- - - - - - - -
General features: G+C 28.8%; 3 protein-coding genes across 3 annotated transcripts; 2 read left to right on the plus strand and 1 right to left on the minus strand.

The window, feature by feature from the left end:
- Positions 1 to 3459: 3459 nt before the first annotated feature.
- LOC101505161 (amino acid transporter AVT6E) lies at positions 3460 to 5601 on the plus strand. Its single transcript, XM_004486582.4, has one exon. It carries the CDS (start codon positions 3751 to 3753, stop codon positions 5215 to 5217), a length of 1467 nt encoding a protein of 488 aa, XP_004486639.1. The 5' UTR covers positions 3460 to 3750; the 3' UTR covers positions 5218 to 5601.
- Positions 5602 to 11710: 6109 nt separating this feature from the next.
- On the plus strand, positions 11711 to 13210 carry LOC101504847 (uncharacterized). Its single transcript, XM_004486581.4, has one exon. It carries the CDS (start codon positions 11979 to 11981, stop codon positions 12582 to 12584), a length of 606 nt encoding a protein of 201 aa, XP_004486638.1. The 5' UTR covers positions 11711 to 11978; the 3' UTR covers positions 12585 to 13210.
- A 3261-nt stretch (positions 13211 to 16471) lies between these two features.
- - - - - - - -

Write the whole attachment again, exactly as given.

General features: G+C 28.8%; 3 protein-coding genes across 3 annotated transcripts; 2 read left to right on the plus strand and 1 right to left on the minus strand.

The window, feature by feature from the left end:
- Positions 1 to 3459: 3459 nt before the first annotated feature.
- LOC101505161 (amino acid transporter AVT6E) lies at positions 3460 to 5601 on the plus strand. Its single transcript, XM_004486582.4, has one exon. It carries the CDS (start codon positions 3751 to 3753, stop codon positions 5215 to 5217), a length of 1467 nt encoding a protein of 488 aa, XP_004486639.1. The 5' UTR covers positions 3460 to 3750; the 3' UTR covers positions 5218 to 5601.
- Positions 5602 to 11710: 6109 nt separating this feature from the next.
- On the plus strand, positions 11711 to 13210 carry LOC101504847 (uncharacterized). Its single transcript, XM_004486581.4, has one exon. It carries the CDS (start codon positions 11979 to 11981, stop codon positions 12582 to 12584), a length of 606 nt encoding a protein of 201 aa, XP_004486638.1. The 5' UTR covers positions 11711 to 11978; the 3' UTR covers positions 12585 to 13210.
- A 3261-nt stretch (positions 13211 to 16471) lies between these two features.